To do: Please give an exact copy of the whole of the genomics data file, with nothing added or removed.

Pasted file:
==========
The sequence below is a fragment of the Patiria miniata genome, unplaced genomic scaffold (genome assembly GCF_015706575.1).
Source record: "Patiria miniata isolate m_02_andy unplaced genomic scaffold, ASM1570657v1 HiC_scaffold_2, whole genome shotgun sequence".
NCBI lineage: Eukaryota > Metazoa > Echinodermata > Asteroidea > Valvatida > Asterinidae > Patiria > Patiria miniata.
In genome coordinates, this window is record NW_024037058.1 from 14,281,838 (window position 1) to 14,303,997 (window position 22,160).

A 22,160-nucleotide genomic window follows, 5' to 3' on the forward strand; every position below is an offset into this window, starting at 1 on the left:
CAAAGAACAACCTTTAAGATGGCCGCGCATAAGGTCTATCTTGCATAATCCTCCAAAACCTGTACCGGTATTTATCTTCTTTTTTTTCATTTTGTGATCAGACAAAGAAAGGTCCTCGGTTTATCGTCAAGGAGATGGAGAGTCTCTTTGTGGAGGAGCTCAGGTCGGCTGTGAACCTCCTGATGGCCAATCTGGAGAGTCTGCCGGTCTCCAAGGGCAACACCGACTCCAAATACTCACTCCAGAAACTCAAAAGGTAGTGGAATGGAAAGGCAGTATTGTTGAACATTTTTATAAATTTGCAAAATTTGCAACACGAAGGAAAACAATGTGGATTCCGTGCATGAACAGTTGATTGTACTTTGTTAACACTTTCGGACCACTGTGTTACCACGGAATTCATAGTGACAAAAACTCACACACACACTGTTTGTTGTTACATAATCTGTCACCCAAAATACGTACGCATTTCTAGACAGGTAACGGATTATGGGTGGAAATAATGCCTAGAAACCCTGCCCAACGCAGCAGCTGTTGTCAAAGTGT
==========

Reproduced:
The sequence below is a fragment of the Patiria miniata genome, unplaced genomic scaffold (genome assembly GCF_015706575.1).
Source record: "Patiria miniata isolate m_02_andy unplaced genomic scaffold, ASM1570657v1 HiC_scaffold_2, whole genome shotgun sequence".
NCBI lineage: Eukaryota > Metazoa > Echinodermata > Asteroidea > Valvatida > Asterinidae > Patiria > Patiria miniata.
In genome coordinates, this window is record NW_024037058.1 from 14,281,838 (window position 1) to 14,303,997 (window position 22,160).

A 22,160-nucleotide genomic window follows, 5' to 3' on the forward strand; every position below is an offset into this window, starting at 1 on the left:
CAAAGAACAACCTTTAAGATGGCCGCGCATAAGGTCTATCTTGCATAATCCTCCAAAACCTGTACCGGTATTTATCTTCTTTTTTTTCATTTTGTGATCAGACAAAGAAAGGTCCTCGGTTTATCGTCAAGGAGATGGAGAGTCTCTTTGTGGAGGAGCTCAGGTCGGCTGTGAACCTCCTGATGGCCAATCTGGAGAGTCTGCCGGTCTCCAAGGGCAACACCGACTCCAAATACTCACTCCAGAAACTCAAAAGGTAGTGGAATGGAAAGGCAGTATTGTTGAACATTTTTATAAATTTGCAAAATTTGCAACACGAAGGAAAACAATGTGGATTCCGTGCATGAACAGTTGATTGTACTTTGTTAACACTTTCGGACCACTGTGTTACCACGGAATTCATAGTGACAAAAACTCACACACACACTGTTTGTTGTTACATAATCTGTCACCCAAAATACGTACGCATTTCTAGACAGGTAACGGATTATGGGTGGAAATAATGCCTAGAAACCCTGCCCAACGCAGCAGCTGTTGTCAAAGTGT